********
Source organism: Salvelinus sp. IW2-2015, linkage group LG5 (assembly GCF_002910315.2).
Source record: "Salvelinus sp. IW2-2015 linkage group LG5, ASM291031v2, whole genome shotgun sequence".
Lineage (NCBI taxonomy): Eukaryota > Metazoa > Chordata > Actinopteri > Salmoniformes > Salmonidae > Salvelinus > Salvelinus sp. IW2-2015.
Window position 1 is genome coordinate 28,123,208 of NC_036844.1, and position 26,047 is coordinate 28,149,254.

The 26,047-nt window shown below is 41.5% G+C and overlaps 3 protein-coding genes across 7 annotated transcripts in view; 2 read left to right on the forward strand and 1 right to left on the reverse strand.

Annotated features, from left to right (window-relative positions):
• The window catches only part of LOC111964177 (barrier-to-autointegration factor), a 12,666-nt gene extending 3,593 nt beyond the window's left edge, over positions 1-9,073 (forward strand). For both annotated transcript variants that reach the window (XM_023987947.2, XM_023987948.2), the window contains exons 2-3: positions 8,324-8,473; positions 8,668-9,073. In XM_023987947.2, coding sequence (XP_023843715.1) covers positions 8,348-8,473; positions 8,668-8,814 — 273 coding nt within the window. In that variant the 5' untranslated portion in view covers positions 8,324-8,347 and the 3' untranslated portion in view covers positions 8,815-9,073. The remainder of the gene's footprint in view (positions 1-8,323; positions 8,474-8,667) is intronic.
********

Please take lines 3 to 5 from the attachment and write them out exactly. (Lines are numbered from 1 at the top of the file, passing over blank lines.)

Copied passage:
Lineage (NCBI taxonomy): Eukaryota > Metazoa > Chordata > Actinopteri > Salmoniformes > Salmonidae > Salvelinus > Salvelinus sp. IW2-2015.
Window position 1 is genome coordinate 28,123,208 of NC_036844.1, and position 26,047 is coordinate 28,149,254.

The 26,047-nt window shown below is 41.5% G+C and overlaps 3 protein-coding genes across 7 annotated transcripts in view; 2 read left to right on the forward strand and 1 right to left on the reverse strand.